Russia has largest share of female top managers

Empty Boardroom

(Business New Europe – – June 20, 2014) In Soviet times you knew when something was about to be fixed when the ladies with the white scarves on the heads turned up with their toolboxes and buckets.

One of the real successes of communism was to elevate the role of women in the work place. It was one of Marx’s key ideas: women are equal to men, at least as far as the economy was concerned.

Russia missed out on the sexual revolution of the 60s that saw the birth of feminism in the west and today Russian society remains deeply conservative and patriarchal: for many Russian women getting married remains, at least in part, a career option.

However, when it comes to business Russian women face fewer obstacles and prejudices than their western peers: Soviet women were seen as more reliable, diligent and hard working than their drunken male counter parts which is why so many Soviet banks were run by women.

A central idea for Karl Marx was private ownership of land meant the de facto enslavement of workers who must work for a landowner to earn a living. Marx’s colleague Frederic Engels extended the idea to argue that a woman’s subordination is not a result of her biology, but of social relations formed by this set up, and that men’s efforts to achieve their demands for control of women’s labour and sexual favours have gradually become institutionalized in the nuclear family and are not axiomatic. Consequently a sub-theme to their “revolution for the masses” ideas was equality for women, which lead to communist ideas of free love and collective child rearing, among other things.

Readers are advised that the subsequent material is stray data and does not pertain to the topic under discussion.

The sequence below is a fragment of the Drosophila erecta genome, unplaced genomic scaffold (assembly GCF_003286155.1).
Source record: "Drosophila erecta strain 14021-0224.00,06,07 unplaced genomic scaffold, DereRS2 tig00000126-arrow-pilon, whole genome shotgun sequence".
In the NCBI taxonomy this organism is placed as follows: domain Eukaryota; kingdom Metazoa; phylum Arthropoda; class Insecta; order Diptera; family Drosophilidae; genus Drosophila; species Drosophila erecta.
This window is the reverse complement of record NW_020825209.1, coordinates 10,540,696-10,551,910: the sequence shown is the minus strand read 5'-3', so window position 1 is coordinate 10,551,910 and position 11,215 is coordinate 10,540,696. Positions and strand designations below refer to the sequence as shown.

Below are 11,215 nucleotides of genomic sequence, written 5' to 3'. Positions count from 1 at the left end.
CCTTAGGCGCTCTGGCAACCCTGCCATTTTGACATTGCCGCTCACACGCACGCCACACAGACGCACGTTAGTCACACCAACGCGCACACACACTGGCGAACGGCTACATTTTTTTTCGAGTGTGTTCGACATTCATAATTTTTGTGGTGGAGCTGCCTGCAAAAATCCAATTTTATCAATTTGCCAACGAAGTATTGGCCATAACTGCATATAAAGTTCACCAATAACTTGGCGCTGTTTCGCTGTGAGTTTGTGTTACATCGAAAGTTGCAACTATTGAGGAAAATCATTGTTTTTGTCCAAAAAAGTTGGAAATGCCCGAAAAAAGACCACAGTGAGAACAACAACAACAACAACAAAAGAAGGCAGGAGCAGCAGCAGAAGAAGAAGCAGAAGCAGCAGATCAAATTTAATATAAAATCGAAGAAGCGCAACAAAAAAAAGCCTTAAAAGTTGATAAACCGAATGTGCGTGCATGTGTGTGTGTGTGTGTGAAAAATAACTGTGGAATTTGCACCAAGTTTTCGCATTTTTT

That legacy has been held over to today. Russia has the largest share of top female managers (43%) in Europe Ð at least twice as many as the rest of western Europe — according to a survey from Grant Thornton International Business report for 2014.

Women in the work place are also enjoying a demographic advantage bequeathed to them by the pain of the 1990s: as men typically died in their late 50s following the collapse of the Soviet Union whereas women lived into their early 70s today Russian women outnumber men 6:5.

The relevance of the Soviet past is also seen in other central and eastern European countries, most of which beat their western peers when it comes to entrusting women with top jobs: Baltic States, Latvia, Lithuania and Estonia (39%), Georgia and Armenia (35%) and Poland (34%).

Ironically the countries were sexual equity as a principle is most well developed also have some of the lowest shares of women in top roles.

Surprisingly European businesses are amongst the least likely to have women in senior positions with 71% of senior teams in Denmark having no women at all, 67% in Germany and 64% in Switzerland. The liberal Netherlands also fared poorly with just 10% of businesses having women in top positions, reports RT.

In North America things are not significantly different, with the United States at 23% and Canada at 22%, and neither country seeing an increase in the number of women in top positions over the past decade.

Very bottom of the ranking is Japan where only 9% of women have top jobs.